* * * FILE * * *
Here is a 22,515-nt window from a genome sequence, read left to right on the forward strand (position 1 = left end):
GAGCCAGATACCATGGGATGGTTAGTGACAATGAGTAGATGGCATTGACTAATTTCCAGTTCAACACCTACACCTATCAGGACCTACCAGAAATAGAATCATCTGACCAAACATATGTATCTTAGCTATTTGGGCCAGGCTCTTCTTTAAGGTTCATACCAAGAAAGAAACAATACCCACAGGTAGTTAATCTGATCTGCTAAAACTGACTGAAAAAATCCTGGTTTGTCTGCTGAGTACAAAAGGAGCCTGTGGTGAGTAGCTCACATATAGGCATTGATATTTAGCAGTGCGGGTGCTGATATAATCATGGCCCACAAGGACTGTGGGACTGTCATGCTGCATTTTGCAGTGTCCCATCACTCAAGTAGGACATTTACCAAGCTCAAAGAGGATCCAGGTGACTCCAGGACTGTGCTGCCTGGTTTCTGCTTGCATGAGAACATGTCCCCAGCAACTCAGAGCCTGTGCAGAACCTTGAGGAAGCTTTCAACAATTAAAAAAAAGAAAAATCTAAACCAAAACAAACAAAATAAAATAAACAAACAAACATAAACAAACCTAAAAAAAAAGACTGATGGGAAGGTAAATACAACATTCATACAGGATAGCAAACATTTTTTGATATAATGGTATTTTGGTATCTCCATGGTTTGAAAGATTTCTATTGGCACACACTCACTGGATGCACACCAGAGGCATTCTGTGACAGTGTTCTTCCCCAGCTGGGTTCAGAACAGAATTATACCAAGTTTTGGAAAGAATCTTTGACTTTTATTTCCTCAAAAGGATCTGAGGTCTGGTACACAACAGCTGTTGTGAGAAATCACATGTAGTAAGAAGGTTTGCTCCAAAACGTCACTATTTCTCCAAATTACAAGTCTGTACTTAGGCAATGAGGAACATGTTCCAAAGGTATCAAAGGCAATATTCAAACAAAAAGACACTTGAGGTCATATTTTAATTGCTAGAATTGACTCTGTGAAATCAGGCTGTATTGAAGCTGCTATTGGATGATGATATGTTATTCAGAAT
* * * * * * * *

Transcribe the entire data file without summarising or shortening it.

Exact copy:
Here is a 22,515-nt window from a genome sequence, read left to right on the forward strand (position 1 = left end):
GAGCCAGATACCATGGGATGGTTAGTGACAATGAGTAGATGGCATTGACTAATTTCCAGTTCAACACCTACACCTATCAGGACCTACCAGAAATAGAATCATCTGACCAAACATATGTATCTTAGCTATTTGGGCCAGGCTCTTCTTTAAGGTTCATACCAAGAAAGAAACAATACCCACAGGTAGTTAATCTGATCTGCTAAAACTGACTGAAAAAATCCTGGTTTGTCTGCTGAGTACAAAAGGAGCCTGTGGTGAGTAGCTCACATATAGGCATTGATATTTAGCAGTGCGGGTGCTGATATAATCATGGCCCACAAGGACTGTGGGACTGTCATGCTGCATTTTGCAGTGTCCCATCACTCAAGTAGGACATTTACCAAGCTCAAAGAGGATCCAGGTGACTCCAGGACTGTGCTGCCTGGTTTCTGCTTGCATGAGAACATGTCCCCAGCAACTCAGAGCCTGTGCAGAACCTTGAGGAAGCTTTCAACAATTAAAAAAAAGAAAAATCTAAACCAAAACAAACAAAATAAAATAAACAAACAAACATAAACAAACCTAAAAAAAAAGACTGATGGGAAGGTAAATACAACATTCATACAGGATAGCAAACATTTTTTGATATAATGGTATTTTGGTATCTCCATGGTTTGAAAGATTTCTATTGGCACACACTCACTGGATGCACACCAGAGGCATTCTGTGACAGTGTTCTTCCCCAGCTGGGTTCAGAACAGAATTATACCAAGTTTTGGAAAGAATCTTTGACTTTTATTTCCTCAAAAGGATCTGAGGTCTGGTACACAACAGCTGTTGTGAGAAATCACATGTAGTAAGAAGGTTTGCTCCAAAACGTCACTATTTCTCCAAATTACAAGTCTGTACTTAGGCAATGAGGAACATGTTCCAAAGGTATCAAAGGCAATATTCAAACAAAAAGACACTTGAGGTCATATTTTAATTGCTAGAATTGACTCTGTGAAATCAGGCTGTATTGAAGCTGCTATTGGATGATGATATGTTATTCAGAAT